The Yogis of Tibet (2002)

For the first time, the reclusive and secretive Tibetan monks agree to discuss aspects of their philosophy and allow themselves to be filmed while performing their ancient practices.

Directed by
Jeffrey M. Pill

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On Generosity: talk by the Dalai Lama.

from: http://www.bamboointhewind.org/

Dharma Talk, March 2001

Dedication:

In honor of my mother who lived a life of generosity.

Personal Experience

We have probably all heard the saying, “Give until it hurts.” I can’t agree with this statement at all.

I believe my mother’s saying is more aligned with the truth of giving. She would say matter of factually, “giving always comes back multiplied”. My own experience has found that to be true and also that the source of the return was “Absolute Reality”, the big “Self” the “Unknown”, “God”. I also found that in fact, I am just a vehicle to facilitate the pass through, that fundamentally, whatever I have, is really not mine at all. I think of it as “gifts of the universe”. Maybe Anne Morrow Lindberg would say “gifts from the sea”.

What is Generosity?

Most of us know what generosity is, that is, the quality of being generous (magnanimous); liberal in giving. In my investigation of generosity I have identified several aspects of generosity that appear to fall into two distinct categories, conventional understanding and Buddhist teaching.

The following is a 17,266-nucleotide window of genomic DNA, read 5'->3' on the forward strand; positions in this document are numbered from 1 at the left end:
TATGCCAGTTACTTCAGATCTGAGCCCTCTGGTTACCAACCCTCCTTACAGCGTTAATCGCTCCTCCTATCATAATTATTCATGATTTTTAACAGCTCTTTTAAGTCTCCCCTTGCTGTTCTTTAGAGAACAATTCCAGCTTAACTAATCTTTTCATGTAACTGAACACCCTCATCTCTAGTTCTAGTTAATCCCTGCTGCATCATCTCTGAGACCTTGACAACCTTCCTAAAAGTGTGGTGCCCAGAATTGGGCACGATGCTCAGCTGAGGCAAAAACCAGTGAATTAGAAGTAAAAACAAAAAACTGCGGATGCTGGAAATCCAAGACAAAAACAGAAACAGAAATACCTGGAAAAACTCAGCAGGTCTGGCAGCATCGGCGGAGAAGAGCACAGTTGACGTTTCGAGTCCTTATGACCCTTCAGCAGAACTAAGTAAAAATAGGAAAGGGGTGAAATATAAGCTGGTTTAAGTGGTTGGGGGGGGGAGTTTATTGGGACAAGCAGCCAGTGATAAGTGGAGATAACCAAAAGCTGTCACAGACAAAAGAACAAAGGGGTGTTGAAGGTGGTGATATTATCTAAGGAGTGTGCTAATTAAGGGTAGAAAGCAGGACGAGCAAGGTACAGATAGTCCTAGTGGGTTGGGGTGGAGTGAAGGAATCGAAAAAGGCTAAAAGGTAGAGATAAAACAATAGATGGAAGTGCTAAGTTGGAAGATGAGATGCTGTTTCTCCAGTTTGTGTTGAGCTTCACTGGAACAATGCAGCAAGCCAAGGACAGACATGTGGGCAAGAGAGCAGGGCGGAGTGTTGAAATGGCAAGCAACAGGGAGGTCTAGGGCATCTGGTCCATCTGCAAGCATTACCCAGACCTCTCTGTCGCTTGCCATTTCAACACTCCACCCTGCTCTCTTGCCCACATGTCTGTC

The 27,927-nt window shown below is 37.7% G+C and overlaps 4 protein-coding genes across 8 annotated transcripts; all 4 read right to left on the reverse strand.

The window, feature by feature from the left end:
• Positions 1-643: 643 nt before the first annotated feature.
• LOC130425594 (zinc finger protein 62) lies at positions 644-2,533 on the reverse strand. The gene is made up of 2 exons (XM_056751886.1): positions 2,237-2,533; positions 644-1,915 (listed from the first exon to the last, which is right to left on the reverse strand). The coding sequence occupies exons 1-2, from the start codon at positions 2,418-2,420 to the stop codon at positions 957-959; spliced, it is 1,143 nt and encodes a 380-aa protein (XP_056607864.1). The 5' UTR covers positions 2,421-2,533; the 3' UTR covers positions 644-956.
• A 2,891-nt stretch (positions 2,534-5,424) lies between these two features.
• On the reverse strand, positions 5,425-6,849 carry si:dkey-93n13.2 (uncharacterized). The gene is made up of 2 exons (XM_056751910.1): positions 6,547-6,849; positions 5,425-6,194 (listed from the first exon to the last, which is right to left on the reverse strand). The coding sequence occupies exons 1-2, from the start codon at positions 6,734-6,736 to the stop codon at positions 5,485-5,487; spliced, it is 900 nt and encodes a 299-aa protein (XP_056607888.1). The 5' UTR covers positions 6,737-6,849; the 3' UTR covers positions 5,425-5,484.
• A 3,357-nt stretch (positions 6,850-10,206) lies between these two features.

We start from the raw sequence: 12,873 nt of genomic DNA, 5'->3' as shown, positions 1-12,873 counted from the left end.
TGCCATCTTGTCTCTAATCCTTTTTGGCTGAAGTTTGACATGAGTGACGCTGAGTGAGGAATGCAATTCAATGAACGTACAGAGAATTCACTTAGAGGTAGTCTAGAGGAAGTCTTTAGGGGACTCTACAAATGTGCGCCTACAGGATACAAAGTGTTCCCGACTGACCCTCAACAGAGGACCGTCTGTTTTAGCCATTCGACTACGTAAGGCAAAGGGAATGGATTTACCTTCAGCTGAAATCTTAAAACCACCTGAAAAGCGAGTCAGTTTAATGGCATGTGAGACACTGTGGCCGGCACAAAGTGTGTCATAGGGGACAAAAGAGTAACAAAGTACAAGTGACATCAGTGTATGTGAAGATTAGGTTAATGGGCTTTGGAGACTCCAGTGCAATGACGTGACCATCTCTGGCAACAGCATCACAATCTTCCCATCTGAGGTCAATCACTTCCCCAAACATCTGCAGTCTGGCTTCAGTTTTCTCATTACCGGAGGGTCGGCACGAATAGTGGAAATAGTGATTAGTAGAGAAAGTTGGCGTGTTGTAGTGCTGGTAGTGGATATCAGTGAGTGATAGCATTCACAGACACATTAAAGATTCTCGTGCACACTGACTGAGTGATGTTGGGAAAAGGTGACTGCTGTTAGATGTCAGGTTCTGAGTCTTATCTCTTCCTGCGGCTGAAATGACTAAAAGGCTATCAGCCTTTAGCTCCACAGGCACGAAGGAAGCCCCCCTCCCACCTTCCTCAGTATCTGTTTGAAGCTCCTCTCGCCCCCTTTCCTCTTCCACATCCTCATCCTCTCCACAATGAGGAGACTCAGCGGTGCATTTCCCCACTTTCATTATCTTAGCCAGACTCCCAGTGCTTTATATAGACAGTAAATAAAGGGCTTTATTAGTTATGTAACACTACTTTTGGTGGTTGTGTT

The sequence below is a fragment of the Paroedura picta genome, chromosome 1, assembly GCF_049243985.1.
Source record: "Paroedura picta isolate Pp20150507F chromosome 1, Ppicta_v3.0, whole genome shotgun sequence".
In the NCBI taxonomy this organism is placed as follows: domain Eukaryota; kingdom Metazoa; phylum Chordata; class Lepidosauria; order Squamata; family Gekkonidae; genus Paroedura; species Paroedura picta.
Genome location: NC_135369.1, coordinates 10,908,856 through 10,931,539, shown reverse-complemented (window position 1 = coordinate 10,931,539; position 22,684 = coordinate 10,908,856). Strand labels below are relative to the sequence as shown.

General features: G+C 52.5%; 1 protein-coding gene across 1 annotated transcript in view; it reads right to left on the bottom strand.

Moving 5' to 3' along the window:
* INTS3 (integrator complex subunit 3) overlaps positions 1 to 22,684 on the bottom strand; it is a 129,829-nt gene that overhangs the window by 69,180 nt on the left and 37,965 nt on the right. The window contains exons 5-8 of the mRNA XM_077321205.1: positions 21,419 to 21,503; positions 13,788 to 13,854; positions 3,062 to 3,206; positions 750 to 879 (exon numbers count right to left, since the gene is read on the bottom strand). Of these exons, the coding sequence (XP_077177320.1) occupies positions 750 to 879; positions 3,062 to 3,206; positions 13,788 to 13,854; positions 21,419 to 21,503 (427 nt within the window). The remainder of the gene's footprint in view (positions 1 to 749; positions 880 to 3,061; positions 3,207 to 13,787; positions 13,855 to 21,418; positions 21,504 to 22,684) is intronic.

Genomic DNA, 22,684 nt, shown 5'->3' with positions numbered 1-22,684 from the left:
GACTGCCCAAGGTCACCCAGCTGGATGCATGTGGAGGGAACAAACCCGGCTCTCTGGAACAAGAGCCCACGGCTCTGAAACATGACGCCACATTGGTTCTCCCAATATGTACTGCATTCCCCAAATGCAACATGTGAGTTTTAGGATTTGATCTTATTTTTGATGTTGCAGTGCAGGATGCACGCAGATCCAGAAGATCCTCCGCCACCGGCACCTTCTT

Aspects of Generosity

In terms of conventional understanding “form” is the most familiar aspect. When we think of form, we think of material objects, money or other types of personal resources. There also “intangible forms”, such as, time, love, personal attention, advice, a smile, prayers, offerings (moonlight, blooming flowers, light of the universe). I’m sure you can help me build this list.

A second aspect of generosity is “intention”. What is the motive of the giver? Dogen states “giving” needs to be “genuine”. Then there is the aspect of “expectation of a return”. Is it present or not? In giving there’s the element of timing that necessitates an alertness to the moment. The realm of no hesitation. Like saying an immediate “yes” when asked to do something by another.

One aspect that I see in both categories is the “causal relationship of generosity”, cause and effect, the interconnectedness of all life. By this I mean, how generosity extends beyond the giver, the receiver and the gift into the seen and unseen world.

Three aspects from a Buddhist perspective are, “emptiness”, “non-attachment” and “compassion”.

Emptiness

In the Buddhist teaching of “emptiness”, I am referring to “no-Self”. In the context of giver, receiver and gift, all are interdependent and each lacks inherent self existence. An example is the dedication of merit chanted as part of our service. Here the idea is that when chanting the dedication, one is aware of the emptiness of oneself, those whom we dedicate the merit to, and the merit itself.